MR. HOBSON is not the least of a group shall we call them super-economists? - whose criticism of the current system of economic life and thought is rendering valuable service in the cause of truth. In the present book he gives

us his own theory of value and distribution, filling out the outline offered in the concluding chapter of an earlier volume entitled "The Industrial System." It is, of course, a theory of ideal value and distribution, for the actual system has already been made the target of his criticism. When a critic turns reformer and begins to construct, his friends may well fear for him and his adversaries thank him for giving them a better chance than ever before to hit back. And yet to return Hobson's fire in the name of science is like attacking Bergson for not being logical, since Hobson has renounced science as powerless to render a final decision in social disputes. Nevertheless, it is as a work of social science that Hobson's book must be appraised.

As such, the first striking feature it presents to the reader is the undefined and controversial nature of its fundamental concept; its value-yardstick. The author himself trusts that the idea of "organic welfare," which he takes as the standard of value, may assume definite shape in the mind of the reader by dint of many concrete cases, and that the reader, even if he disagrees with the author as to what, in any given case, the highest good of society demands, may still accept the same method of analysis and follow it in his own

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A Human Valuation, by J. A. Hobson, The Macmillan Co.,

thinking. In other words, each separate discussion must stand on its own merits as an attempt to discover what course of action will best serve the social welfare in each particular situation.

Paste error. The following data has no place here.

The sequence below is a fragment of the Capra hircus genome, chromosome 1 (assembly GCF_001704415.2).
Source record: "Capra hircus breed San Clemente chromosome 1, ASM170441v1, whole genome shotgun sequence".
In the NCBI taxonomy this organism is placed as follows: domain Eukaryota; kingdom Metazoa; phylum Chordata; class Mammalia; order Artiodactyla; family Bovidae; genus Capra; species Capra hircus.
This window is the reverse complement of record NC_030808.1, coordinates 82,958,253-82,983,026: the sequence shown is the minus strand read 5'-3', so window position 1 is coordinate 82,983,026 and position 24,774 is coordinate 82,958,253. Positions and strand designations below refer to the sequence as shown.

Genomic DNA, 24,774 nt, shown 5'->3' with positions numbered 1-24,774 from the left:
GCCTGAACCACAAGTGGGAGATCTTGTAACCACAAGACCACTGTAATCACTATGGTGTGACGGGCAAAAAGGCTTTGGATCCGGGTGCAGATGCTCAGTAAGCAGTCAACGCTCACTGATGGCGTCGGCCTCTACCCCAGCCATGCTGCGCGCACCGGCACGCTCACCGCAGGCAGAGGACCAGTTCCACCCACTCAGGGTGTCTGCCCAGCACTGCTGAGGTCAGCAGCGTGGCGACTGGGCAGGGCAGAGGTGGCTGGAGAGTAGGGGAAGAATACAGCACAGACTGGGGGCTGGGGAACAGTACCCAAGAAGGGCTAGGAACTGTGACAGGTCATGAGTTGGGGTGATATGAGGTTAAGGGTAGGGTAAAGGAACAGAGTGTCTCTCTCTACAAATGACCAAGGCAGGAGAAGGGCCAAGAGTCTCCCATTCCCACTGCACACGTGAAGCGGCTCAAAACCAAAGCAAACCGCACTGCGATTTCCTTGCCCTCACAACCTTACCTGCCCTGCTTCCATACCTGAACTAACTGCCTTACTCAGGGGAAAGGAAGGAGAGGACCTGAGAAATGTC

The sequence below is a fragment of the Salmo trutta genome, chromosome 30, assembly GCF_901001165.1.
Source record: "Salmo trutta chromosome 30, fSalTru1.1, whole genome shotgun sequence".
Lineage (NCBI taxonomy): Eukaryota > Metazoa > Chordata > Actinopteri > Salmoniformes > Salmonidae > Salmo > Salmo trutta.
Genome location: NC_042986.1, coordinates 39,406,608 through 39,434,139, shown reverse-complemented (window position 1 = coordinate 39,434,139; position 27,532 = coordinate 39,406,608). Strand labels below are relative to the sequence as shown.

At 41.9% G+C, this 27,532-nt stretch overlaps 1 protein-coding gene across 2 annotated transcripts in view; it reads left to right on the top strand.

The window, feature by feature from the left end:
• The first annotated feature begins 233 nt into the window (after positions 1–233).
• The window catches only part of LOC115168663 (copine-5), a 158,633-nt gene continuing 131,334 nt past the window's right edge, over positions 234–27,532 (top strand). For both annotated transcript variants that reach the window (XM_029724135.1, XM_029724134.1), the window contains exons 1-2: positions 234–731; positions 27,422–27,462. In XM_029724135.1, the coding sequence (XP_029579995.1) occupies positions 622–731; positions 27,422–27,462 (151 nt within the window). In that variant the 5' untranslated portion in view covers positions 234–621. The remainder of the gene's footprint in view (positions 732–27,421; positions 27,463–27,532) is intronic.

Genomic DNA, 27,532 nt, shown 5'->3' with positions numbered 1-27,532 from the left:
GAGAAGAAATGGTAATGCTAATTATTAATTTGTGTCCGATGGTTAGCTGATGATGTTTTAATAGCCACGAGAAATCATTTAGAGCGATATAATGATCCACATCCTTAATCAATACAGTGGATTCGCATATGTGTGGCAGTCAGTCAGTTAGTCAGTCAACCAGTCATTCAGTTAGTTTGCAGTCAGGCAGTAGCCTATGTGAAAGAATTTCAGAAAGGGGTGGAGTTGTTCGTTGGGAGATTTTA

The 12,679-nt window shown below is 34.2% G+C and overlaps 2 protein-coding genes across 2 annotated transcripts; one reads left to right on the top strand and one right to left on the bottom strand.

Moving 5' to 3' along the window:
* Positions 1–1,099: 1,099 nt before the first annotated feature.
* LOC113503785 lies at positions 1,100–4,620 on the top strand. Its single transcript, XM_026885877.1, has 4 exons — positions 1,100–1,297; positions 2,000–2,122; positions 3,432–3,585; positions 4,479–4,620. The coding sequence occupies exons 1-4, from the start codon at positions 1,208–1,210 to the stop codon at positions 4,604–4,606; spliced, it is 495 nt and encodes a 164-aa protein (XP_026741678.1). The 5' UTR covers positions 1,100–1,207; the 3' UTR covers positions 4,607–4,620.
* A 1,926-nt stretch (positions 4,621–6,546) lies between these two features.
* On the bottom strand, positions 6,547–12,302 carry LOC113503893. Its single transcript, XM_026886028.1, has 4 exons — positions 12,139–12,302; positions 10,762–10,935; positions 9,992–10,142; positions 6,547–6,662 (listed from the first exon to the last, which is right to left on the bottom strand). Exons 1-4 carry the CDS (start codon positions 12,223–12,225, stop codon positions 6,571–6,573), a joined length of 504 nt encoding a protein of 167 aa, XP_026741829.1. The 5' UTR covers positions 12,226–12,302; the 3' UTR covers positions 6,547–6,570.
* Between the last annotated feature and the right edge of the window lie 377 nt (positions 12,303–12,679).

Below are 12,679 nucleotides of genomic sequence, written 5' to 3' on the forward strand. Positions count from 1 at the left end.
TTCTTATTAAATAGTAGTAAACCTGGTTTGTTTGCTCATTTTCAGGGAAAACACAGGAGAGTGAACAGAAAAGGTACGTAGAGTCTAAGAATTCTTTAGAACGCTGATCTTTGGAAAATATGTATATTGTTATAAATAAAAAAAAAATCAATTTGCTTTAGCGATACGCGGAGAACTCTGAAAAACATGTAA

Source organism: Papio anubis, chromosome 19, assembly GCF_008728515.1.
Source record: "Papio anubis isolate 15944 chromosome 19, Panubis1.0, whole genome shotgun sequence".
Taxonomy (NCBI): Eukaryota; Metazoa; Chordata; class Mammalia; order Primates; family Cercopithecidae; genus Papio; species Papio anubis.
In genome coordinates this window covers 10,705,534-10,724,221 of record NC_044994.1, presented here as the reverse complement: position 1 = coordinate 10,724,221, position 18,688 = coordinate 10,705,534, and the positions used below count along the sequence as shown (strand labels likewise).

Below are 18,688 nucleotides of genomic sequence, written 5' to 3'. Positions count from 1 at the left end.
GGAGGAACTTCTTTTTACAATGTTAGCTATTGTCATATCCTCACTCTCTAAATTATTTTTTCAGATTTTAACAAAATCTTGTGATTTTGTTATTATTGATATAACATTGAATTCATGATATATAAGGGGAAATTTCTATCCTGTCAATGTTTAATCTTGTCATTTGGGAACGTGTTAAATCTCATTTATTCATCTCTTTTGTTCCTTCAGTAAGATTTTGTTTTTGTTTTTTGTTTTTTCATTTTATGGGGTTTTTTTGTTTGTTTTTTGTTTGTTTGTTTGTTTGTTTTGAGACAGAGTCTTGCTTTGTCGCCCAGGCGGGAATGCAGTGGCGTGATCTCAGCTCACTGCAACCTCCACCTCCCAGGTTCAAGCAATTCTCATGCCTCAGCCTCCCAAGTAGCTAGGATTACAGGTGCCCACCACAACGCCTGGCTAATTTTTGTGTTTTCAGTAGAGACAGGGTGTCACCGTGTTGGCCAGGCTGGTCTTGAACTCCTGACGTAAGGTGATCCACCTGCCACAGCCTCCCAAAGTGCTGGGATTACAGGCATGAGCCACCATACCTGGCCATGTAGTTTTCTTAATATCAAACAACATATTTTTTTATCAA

Cost, in this scheme

It includes the necesand this in turn in

Two features of this standard of value stand out sharply. It must arbitrate between good and bad desires; and it must include all the social consequences of everything it considers. Vicious consumption is thus a cost, and healthful labor a utility regardless of the pleasures of vice or the temporary fatigues of salutary work. of valuation, assumes many aspects. sary "keep" of the worker (page 44) cludes (1) the restoration of vital force spent in labor, and (2) the minimum reward necessary to induce the laborer to work a very different thing, be it noted. Cost includes also such things as the "repression of personality" (page 50), the "surrender of (his) personal judgment" (page 53) and the "degradation of (his) highest quality" (page 45). One feels almost as if the millennium had been placed on the debit side of the ledger and one were invited to produce assets enough to balance the books.

The rule adopted for the reform of society is that of distribution according to needs, and the elimination of the heaviest human costs of production by direct social control, the goal being a condition of minimum cost and maximum welfare. Hobson's ideal man is so perfectly socialized that he will work as hard as is good for him, if his reasonable wants are provided for. Further incentives gauged according to efficiency will have no effect on him. "But as human nature actually stands, this stimulus to do a 'best' that is better than the average, must be regarded as a moral 'need' to be counted for purposes of remuneration along with the physiological needs" (page 168). Thus the two conflicting standards are made one by a logical tour de force. Certainly, since social welfare is the ultimate standard, and since even for the individual the highest welfare lies in achieving the finest relationship to society, the man who demands an efficiency bonus is the farther from his highest possibilities;

he "needs

more to make him perfect.

But this is a need that can hardly be met by giving him his bonus, for that would be a reward of badness, and tend to harden him in the error of his ways. What he "needs" is not more money, but the services of a social evangelist; possibly he needs both. But any extra wage that is granted him must, in common fairness, be granted also to his comrade who is altruistic enough to do his best work even without this stimulus. It will hardly do to leave the ninety and nine permanently in the wilderness. The net result would seem to be that with men as they are, an efficiency distribution is necessary, tho it may be superimposed on a minimum wage based on need. Further than this, Hobson's effort to reconcile the two standards fails to carry conviction, and this failure is probably the most serious weakness in the book.